The uninsured rate has fallen to a new low of 9 percent, marking 16.3 million more people with health insurance since ObamaCare’s coverage expansion took effect in 2013, according to data released Thursday.
The survey from the Centers for Disease Control and Prevention (CDC) finds that the uninsured rate was 9 percent in the first six months of the year, corresponding to 28.5 million people, ticking down from 9.2 percent in the first three months of the year.
But those changes seem major when compared to previous years. The 9 percent figure is down from 11.5 percent uninsured in 2014 and 14.4 percent in 2013.
That corresponds to 7.5 million more people with insurance compared to 2014 and 16.3 million more compared to 2013.
Obama administration officials touted the new data on Thursday as evidence of the success of ObamaCare.
The administration has also pressured more states to expand Medicaid under the health law.
The CDC survey released Thursday finds that the uninsured rate in states that expanded Medicaid dropped from 18 percent to 10 percent since 2013. In states that did not expand the program, the decline was smaller, from 22 percent to 16 percent.
Twenty states, largely led by Republicans resistant to the law, have not expanded Medicaid, often citing cost concerns.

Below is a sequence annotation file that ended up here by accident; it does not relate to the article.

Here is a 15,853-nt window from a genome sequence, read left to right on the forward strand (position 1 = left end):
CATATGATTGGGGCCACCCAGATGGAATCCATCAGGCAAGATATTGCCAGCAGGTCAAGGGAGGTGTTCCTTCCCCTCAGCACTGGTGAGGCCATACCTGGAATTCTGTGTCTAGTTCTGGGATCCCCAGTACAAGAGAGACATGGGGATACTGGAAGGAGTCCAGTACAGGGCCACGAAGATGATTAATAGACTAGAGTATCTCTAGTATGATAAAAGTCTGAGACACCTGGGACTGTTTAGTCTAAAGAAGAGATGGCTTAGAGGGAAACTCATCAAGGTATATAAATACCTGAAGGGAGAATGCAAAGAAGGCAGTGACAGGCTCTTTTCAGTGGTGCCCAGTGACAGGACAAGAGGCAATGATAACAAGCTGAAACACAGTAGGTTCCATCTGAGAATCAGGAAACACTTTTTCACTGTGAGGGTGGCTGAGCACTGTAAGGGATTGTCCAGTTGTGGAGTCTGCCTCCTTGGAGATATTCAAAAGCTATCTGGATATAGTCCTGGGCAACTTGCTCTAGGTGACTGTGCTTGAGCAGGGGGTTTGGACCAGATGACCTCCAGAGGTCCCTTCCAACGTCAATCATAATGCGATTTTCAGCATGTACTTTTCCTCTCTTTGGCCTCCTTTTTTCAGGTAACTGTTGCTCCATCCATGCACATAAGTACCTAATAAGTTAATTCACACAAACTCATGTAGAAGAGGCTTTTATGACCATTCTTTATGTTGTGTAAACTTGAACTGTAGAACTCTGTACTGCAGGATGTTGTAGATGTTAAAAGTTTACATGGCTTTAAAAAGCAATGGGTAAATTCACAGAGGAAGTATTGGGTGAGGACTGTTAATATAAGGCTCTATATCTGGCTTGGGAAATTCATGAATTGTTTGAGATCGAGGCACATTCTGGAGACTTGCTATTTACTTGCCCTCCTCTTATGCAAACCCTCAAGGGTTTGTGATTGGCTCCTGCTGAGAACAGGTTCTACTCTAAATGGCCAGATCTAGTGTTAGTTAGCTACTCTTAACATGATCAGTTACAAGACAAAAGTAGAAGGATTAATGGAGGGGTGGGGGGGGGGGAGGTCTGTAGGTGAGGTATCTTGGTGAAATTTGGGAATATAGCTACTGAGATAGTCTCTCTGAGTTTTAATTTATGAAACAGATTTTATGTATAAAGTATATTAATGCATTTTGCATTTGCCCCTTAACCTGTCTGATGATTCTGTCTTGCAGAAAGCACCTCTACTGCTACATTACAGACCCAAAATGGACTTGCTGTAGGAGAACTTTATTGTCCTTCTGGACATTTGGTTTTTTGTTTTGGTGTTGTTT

Republicans have seized on rising premiums under ObamaCare as evidence the law is failing as the new sign-up period gets under way.
Data from the Department of Health and Human Services shows that the price of the second-lowest cost Silver-level plan, which is used as the benchmark to calculate financial assistance, is increasing by an average of 7.5 percent.
For other plans, the average increase is larger. A study from consulting firm Avalere Health found that the lowest-price Silver plan is increasing in cost by 13 percent.
“Perhaps the President will settle today for just trying to convince Americans that ObamaCare’s website, at least, is working better than in years past,” Senate Majority Leader Mitch McConnell (R-Ky.) said on the Senate floor Thursday. “But that just means it’ll be a little easier for middle-class families to pay more for unaffordable health insurance and higher out-of-pocket costs.”
Republicans also point to the modest growth expected in the law. The administration projects 10 million enrollees by the end of next year, up from 9.1 million this year.
“The administration is playing the lowered expectations game because they know how hard it is to convince more Americans to buy government-mandated insurance that costs so much,” Sen. John Barrasso (R-Wyo.) wrote in an op-ed this week.